I gulped the water, and after I'd gotten enough into me that my breathing slowed down, I put down the bottle and pulled the ukelele from the shelf. I turned over the instrument and shook it until two folded photographs tumbled out onto the bed. I gently smoothed them out.

One was a picture of Mom. I heard she was in Tennessee right now. She was very pretty; she was little, like me, and had a soft river of red hair splashing down her back. Her skin was the same color as mine: really white. But her eyes were dark and sad and empty, like tiny caves. I hadn't seen her since she was arrested. But she hadn't been high all the time, and at least she wasn't mean like Daddy when he was drunk. But being a druggie's illegal, and being an alcoholic is not.

I looked at the other picture. It was of me and Daddy at the beach. I had sunglasses on which were too big for my head, and I was smiling, though Daddy was not. The photo had been taken three years ago, but I still hadn't grown much since then. My skin looked like bleached porcelain against my dark hair, greasy with a thick coat of sunscreen. My face was a minefield of freckles which the sun had brought into sharp relief. I was holding Daddy's hairy hand in mine, another child's stolen beach pail looped around my wrist.

That was the first time I had ever stolen something. I mean really stolen something. Gum at the store didn't count. I had wanted the gum. I hadn't really wanted the beach pail.

I folded up the photos and wormed them back through the ukelele strings. They echoed as they fell into the wooden cavity. I put it back on the shelf, then reached into my pocket and placed my newly-appropriated shoestring beside it.

Mr. Barnsly said I had a problem. The way I saw it, if you're dumb enough to get stolen from, that's your problem. I liked stealing. Sure, I felt bad about it sometimes, but usually it made me feel better. I didn't usually take things people wanted, I just had to take things. I felt anxious, useless if I didn't.

And I was good at it.

There was a tap on the window. I crossed over to it and peered out to see Vlad out on the lawn, bending down to pick up a crushed soda can for another throw. I motioned for him to stop, then popped open the window and climbed out onto the porch roof. A minute later, I had scrambled across it and slid down the gutter into the yard beside him.

Vlad was a monster of a kid. He was six-foot-five, skinny as a toothbrush, with fuzzy hair and the beginnings of a beard. I think he was Hispanic, but he looked kind of black. He had a big nose, big eyes, and big hands. Actually, he had big everything. Except for his head, which looked small compared to everything else.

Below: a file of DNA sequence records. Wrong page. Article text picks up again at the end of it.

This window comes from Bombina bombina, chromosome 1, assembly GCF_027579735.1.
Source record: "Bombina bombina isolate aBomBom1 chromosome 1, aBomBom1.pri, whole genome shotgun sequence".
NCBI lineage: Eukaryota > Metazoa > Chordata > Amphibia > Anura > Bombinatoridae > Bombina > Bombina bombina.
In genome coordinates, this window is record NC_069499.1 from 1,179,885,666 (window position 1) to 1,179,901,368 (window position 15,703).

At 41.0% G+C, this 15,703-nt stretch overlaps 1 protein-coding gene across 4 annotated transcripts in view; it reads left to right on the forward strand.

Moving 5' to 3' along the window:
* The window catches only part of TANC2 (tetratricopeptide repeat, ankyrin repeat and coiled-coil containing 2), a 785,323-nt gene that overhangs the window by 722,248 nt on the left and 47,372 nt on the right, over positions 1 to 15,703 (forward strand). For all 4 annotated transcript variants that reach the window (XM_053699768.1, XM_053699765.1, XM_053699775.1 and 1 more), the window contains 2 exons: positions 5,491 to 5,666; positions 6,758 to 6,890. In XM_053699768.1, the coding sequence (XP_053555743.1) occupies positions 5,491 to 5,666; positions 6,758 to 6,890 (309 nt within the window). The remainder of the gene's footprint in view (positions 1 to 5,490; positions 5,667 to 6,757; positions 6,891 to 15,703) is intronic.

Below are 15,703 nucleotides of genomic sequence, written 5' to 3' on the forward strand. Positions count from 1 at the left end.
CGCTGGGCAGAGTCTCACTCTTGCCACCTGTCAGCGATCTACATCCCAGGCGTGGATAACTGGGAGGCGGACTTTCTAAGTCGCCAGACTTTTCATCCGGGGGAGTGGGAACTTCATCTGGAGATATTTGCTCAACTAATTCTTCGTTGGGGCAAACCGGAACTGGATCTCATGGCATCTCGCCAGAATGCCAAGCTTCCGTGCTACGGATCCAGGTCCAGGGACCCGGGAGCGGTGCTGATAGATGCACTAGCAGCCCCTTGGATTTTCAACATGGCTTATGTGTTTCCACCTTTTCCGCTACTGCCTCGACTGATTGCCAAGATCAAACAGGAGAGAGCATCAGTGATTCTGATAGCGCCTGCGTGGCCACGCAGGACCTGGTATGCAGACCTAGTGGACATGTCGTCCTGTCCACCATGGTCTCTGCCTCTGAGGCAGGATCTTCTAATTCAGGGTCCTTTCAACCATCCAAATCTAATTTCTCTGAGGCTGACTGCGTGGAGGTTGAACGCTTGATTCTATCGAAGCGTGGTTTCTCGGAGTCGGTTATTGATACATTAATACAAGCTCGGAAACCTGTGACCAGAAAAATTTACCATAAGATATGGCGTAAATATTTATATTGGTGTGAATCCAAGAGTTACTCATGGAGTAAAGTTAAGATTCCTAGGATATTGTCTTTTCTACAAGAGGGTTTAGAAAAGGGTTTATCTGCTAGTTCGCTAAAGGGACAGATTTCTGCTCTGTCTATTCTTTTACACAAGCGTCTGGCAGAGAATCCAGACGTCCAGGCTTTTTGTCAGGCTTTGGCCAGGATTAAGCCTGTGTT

I punched his stomach in greeting; I couldn't reach his shoulder.

"I could've used to have you around today," I said. "Jink Johnson tried to kill me."

"Why?" asked Vlad huskily. I always thought his voice was too soft and small for a person of his size.

"He thinks I stole his iPhone."

"Did you?"


Vlad eyed me suspiciously and I punched him in the stomach again. This time it wasn't a greeting.

"Vlad, this isn't good," I groaned. "I hid from him today, but that's not gonna work forever. Plus, now my back hurts from being in a cabinet all afternoon." I frowned. "Why'd you have to get suspended? How am I gonna make it all week without Jink pulverizing me?"

Vlad had his thinking face on. His features were squinched up so his upper lip almost touched his nose.

"How about you get yourself suspended?" he suggested.

"Oh, so instead of Jink killing me, my dad will."

This was not really an exaggeration. I might not end up dead, but I would probably wish I were by the end of it.

Vlad took out his cigarette lighter and started flicking it. Vlad didn't smoke  at least, not much; he was too poor to afford cigarettes. But he always had a lighter on him. This one had run out of fluid, though, so only sparks came out when he used it.

"How about you steal him another phone?" Vlad said after a moment. He put the lighter back in his pocket, apparently disappointed by the lack of flame.

"Don't be stupid," I said.

Which meant, of course, that I would give it a shot.

The End

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